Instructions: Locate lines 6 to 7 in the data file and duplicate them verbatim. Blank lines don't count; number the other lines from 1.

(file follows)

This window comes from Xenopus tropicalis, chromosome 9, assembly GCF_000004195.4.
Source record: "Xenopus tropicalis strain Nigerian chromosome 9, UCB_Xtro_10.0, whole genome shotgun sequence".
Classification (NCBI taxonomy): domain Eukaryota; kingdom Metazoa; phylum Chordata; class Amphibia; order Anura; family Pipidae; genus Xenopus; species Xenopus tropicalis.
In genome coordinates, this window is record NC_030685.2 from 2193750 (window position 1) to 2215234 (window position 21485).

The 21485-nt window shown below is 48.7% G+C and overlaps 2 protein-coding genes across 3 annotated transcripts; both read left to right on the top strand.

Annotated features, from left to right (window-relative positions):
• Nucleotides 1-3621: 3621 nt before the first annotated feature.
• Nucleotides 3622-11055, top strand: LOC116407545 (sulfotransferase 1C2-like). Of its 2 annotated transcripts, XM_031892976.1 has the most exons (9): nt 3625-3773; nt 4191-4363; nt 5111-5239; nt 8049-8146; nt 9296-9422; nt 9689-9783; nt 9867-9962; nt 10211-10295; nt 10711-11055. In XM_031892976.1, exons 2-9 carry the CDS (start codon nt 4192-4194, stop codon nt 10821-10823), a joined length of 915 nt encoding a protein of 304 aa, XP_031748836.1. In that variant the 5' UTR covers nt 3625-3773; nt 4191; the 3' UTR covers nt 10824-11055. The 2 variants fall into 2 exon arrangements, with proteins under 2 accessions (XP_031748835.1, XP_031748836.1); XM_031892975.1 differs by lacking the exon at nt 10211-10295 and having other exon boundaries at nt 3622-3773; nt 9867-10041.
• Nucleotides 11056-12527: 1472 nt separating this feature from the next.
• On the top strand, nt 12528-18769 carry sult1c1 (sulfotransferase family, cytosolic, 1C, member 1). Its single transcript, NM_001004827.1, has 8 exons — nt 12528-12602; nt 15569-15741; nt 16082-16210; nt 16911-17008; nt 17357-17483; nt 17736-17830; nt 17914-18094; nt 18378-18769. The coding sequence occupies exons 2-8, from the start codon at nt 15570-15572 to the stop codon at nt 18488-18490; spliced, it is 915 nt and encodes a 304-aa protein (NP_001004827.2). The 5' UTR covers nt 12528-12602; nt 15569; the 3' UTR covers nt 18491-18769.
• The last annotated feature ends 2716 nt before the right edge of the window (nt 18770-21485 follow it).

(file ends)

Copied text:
Annotated features, from left to right (window-relative positions):
• Nucleotides 1-3621: 3621 nt before the first annotated feature.